LT-32 is a fine-grained extruded powder that was developed for 6mm PPC benchrest competitors. Already a proven match winner, LT-32′s excellent shot-to-shot consistency and low standard deviation (SD) make this a very good choice for competitive benchrest shooting. Due to its small grain size, LT-32 flows like a spherical powder and allows for very precise hand-loading. It also offers impressive accuracy in varmint and tactical cartridges, including the .223 Rem, and 20 Tactical. If you haven’t tried LT-32 in your PPC or varmint cartridges yet, you should give it a try. LT-32 is one of the most accurate powders on the market, when used with appropriate bullet/cartridge combos.

Permalink New Product, Reloading 1 Comment »
November 12th, 2014

Zediker Writes about Long Range Shooting with the AR-15

Looking to shoot an AR-platform rifle out past 500 yards? Then you should read two recent articles by AR guru Glen Zediker. Author of The New Competitive AR-15 and The Competitive AR15 Builders Guide, Zediker is an expert when it comes to AR-platform rifles — he knows as much as any guy around. Glen believes ARs have excellent long-range capability, provided they are built to high standards, with good barrels. Glen says: “a properly configured AR-15 is easily capable of good performance at 500+ yards. Good performance means it can hit a 1-foot-square target all the time. Competitive shooters can cut that standard in nearly half (the X-Ring on an MR1 600-yard NRA High Power Rifle target is 6 inches, and high X-counts are commonplace among more skilled shooters).”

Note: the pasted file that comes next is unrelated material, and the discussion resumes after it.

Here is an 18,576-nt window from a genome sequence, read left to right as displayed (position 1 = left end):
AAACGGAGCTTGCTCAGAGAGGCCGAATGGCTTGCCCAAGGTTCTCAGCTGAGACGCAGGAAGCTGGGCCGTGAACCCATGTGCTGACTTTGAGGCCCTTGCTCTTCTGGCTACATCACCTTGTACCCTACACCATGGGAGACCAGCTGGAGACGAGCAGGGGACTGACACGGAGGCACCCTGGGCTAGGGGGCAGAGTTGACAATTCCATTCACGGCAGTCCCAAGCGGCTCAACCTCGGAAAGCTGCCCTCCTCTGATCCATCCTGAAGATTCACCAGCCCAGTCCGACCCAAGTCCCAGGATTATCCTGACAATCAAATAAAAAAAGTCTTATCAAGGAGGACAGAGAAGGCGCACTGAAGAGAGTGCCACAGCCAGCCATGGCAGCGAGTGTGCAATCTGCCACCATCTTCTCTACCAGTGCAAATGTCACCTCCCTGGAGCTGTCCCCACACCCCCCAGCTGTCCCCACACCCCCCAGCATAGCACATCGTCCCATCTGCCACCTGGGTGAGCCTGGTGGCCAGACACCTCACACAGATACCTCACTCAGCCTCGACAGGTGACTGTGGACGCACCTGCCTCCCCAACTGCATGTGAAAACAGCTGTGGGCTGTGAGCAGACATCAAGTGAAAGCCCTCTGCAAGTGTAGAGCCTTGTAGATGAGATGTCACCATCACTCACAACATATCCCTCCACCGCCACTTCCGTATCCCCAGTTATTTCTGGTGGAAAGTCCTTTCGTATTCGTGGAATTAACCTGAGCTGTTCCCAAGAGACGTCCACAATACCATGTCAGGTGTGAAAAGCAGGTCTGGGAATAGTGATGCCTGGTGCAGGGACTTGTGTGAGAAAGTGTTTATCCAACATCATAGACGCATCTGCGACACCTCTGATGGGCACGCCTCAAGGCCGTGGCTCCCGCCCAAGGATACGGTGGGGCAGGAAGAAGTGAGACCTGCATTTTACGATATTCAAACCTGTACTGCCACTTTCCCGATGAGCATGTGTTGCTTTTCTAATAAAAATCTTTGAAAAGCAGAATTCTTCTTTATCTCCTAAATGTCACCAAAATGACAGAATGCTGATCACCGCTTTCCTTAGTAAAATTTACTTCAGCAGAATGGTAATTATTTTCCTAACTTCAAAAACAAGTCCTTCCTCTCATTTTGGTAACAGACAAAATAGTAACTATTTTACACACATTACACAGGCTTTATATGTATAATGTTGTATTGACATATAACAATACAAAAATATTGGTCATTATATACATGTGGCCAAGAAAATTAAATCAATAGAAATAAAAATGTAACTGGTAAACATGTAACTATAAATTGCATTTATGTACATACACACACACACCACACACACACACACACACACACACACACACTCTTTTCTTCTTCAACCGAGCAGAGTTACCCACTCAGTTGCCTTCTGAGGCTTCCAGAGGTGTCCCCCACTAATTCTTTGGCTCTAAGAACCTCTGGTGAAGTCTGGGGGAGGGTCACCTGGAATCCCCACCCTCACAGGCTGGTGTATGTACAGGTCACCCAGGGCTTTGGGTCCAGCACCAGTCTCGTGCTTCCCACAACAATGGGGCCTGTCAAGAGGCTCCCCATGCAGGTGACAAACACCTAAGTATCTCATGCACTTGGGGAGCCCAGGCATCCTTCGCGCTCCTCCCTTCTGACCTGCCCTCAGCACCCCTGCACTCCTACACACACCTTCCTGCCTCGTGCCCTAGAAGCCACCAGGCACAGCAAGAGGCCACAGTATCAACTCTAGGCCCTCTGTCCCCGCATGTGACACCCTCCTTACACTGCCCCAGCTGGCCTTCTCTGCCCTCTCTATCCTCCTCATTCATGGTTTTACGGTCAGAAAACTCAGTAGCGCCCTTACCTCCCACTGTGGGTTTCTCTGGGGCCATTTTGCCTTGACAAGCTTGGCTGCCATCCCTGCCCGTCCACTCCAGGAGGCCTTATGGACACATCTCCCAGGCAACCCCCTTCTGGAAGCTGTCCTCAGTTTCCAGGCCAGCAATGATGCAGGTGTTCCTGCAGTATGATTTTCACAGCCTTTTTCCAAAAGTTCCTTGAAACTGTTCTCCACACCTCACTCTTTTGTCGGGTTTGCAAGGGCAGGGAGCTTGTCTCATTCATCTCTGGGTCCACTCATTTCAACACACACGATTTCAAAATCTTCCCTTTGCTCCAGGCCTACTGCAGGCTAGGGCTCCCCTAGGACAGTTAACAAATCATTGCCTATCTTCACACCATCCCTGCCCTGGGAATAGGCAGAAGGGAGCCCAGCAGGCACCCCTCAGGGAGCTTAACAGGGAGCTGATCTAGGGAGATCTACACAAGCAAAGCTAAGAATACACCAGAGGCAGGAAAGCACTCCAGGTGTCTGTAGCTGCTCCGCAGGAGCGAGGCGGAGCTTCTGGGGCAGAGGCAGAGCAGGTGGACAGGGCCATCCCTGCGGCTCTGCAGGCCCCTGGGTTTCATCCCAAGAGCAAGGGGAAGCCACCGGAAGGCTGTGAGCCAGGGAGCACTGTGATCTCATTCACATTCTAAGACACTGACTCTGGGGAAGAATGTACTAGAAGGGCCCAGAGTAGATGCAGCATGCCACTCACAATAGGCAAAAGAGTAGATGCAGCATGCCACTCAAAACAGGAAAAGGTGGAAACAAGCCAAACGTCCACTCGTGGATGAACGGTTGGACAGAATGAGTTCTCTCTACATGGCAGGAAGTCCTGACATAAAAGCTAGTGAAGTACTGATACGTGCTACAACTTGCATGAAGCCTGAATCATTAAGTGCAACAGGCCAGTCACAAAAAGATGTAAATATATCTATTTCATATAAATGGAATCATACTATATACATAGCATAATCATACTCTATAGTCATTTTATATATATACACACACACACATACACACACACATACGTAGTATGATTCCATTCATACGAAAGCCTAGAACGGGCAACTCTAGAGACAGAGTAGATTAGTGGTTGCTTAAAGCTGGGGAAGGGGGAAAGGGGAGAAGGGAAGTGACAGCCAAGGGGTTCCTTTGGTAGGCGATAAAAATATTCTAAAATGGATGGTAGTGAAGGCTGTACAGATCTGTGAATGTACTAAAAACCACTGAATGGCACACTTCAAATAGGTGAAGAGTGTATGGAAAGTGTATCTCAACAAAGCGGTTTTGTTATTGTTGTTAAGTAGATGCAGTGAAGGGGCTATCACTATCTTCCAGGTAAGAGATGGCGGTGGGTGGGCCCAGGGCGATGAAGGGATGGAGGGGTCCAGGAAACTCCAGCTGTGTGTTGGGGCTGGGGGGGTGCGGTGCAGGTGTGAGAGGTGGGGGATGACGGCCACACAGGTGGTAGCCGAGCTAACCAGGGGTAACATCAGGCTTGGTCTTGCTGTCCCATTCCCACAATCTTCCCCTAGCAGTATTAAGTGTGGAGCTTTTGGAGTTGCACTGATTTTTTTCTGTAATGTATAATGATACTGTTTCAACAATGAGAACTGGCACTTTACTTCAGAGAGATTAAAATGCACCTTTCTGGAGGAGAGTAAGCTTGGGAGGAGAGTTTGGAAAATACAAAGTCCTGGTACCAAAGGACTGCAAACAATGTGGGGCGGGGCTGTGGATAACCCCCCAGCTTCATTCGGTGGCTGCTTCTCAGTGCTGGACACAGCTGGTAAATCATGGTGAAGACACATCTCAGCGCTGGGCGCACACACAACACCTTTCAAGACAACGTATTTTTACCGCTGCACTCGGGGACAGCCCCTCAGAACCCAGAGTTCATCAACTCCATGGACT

Published in the Cheaper than Dirt Shooter’s Log, Zediker’s pair of articles cover the history and upgrading of the AR-15. Part One reviews the AR’s development as an accurate firearm, tracing its evolution from a Vietnam-era combat weapon to what is now a favored target rifle of High Power competitors. READ PART ONE.

Long Range AR AR-15 Glen Zediker Cheaper than dirt

Part Two discusses the specifics that make an AR accurate at 500 yards and beyond. Zediker talks about barrel configuration (profile and twist rate), bullet selection, floating handguards, and proper mounting of optics or iron sights. READ PART TWO.

Long Rang AR AR-15 Glen Zediker Cheaper than dirt

Here are some highlights from Long-Range AR-15 Part TWO:

Barrel Twist Rate
To stabilize anything longer than a 68- or 69-grain bullet, the barrel twist rate must be — at minimum– 1-in-8. Twist rates reflect how far the bullet travels along the lands or rifling to make one complete revolution. So, 1-in-8 (or 1-8, 1:8) means “one turn in eight inches.” I think it’s better to go a little faster in twist. There is nothing wrong with a 1:7 twist. The 90-grain bullets require a 1:6.5, and that is getting on the quick side. If you want to shoot Sierra 77s or equivalent, and certainly anything longer, 1:8 is necessary. By the way, it is bullet length, not weight, which constitutes the necessary twist rate to launch a stable bullet.

Optics Mounting
Correct optical sight positioning can be a challenge. With a flattop upper, I need a good inch additional forward extension at the muzzle side of the upper for the sight mount bases to avoid holding my head “back” to get the optimal view through the scope. A longer rail piece is necessary for my builds as a result.

Buttstock Length and Adjustment
An adjustable buttstock is valuable, and even more valuable if it’s well-designed. Mostly, a standard stock is too short, and the cheek area sits too low. Adding length helps a lot by itself. There are assemblies that replace the standard buttplate to allow for length and, usually, height and rotation adjustments for the buttpad. An elevation-adjustable cheekpiece is a big help to attain a solid position.

Permalink - Articles, Gunsmithing 2 Comments »